Arithmetic is the art of processing numbers.
We have ADD, SUBTRACT, MULTPLY and DIVIDE
In ordinary language these words are verbs which have a direct object and an indirect object.
“Add the OIL to the EGG YOLKS one drop at a time”.
“To find the net return subtract the COSTS from the GROSS INCOME”.
In math things have got confused.
We can say “add 3 to 4″or we can say “add 3 and 4”.
We can say “multiply 3 by 4” or we can say “multiply 3 and 4”.
At least we don’t have that choice with subtract or divide.
The direct + indirect form actually means something with the words used,
but when I see “add 3 and 4” my little brain says “add to what?”.
There are perfectly good ways of saying “add, or multiply, 3 and 4” which do not force meanings and usages onto words that never asked for them.
“Find the sum of 3 and 4” and “Find the product of 3 and 4” are using the correct mathematical words, which have moved on from “add” and “multiply”, and incorporate the two commutative laws.
If we were to view operations with numbers as actions, so that an operation such as “add” has a number attached to it, eg “add 7”, then meaningful arithmetical statements can be made, like
“start with 3 and then add 5 and then add 8 and then subtract 4 and then add 1”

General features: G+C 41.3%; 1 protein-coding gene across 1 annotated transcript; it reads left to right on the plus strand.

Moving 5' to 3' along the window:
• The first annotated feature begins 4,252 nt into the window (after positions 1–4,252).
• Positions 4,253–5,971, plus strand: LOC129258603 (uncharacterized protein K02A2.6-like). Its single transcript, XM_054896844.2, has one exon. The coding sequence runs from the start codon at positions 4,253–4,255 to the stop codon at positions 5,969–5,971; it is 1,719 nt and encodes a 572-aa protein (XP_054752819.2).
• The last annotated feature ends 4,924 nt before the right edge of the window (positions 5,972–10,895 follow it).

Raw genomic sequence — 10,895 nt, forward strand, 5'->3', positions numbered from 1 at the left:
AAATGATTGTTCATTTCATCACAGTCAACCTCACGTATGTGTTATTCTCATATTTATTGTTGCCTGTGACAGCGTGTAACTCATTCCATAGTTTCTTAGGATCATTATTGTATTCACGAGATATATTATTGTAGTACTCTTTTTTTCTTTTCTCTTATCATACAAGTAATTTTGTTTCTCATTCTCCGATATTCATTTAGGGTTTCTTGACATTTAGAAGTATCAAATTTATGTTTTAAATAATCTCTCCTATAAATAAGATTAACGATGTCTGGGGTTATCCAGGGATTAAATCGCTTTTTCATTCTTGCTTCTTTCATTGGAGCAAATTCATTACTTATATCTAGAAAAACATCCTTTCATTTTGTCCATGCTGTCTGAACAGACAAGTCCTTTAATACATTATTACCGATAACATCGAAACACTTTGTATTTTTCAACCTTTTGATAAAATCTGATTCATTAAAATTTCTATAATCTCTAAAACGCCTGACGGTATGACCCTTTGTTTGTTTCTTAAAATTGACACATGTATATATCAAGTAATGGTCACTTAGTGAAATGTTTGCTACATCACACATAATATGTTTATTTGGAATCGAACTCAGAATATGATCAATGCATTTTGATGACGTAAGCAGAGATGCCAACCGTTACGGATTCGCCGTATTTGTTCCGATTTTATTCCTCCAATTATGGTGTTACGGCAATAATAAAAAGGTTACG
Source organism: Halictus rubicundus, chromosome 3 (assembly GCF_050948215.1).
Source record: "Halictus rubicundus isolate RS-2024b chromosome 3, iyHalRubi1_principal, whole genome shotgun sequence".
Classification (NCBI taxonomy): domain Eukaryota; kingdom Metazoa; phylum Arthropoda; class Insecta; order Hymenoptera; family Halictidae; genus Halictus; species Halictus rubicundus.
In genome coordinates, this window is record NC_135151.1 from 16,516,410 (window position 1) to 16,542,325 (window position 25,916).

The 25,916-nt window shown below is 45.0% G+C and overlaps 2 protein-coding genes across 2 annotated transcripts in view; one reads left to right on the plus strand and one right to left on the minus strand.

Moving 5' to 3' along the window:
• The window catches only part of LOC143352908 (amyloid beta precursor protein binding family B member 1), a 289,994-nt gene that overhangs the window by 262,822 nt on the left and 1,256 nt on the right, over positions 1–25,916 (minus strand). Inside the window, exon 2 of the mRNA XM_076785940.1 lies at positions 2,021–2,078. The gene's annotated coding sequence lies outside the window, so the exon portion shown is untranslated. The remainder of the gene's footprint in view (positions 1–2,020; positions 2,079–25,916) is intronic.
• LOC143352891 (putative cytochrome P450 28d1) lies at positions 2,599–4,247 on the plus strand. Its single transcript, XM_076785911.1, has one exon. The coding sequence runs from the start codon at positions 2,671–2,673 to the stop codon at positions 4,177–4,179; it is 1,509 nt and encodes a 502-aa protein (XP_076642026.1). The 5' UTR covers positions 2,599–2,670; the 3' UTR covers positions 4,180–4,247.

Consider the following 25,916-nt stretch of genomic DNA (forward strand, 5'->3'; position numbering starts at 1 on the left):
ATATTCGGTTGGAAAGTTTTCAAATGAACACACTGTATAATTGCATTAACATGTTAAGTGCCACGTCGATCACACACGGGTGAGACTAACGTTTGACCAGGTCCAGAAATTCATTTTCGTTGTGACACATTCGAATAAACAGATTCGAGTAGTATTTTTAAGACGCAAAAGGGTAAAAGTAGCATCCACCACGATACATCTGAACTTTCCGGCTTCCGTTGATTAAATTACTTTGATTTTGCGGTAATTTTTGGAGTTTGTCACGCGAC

which with the introduction of the symbols “+” and “-“, used as in the statement above allows the symbolic expression 3+5+8-4+1 to have a completely unambiguous meaning. It uses the “evaluate from left to right” convention of algebra, and does not rely on any notion of “binary operation” or “properties of operations”.
If we want to view “+” as a binary operation, with two inputs then, yes, we can ascribe meaning to “3+4”, but not in horrors such as the following (found in the CCSSM document):
To add 2 + 6 + 4, the second two numbers can be added to make a ten,
so 2 + 6 + 4 = 2 + 10 = 12. (Associative property of addition.)
If + is a binary operation, which are the two inputs for the first occurrence of + and which are the inputs for the second occurrence of + ?
The combination of symbols 2 + 6 + 4 has NO MEANING in the world of binary operations.
See A. N. Whitehead in “Introduction to Mathematics” 1911.
here are the relevant pages:
And here are two more delights from the CCSSM document
subtract 10 – 8
add 3/10 + 4/100 = 34/100
In addition I would happily replace the term “algebraic thinking” in grades 1-5 by”muddled thinking”.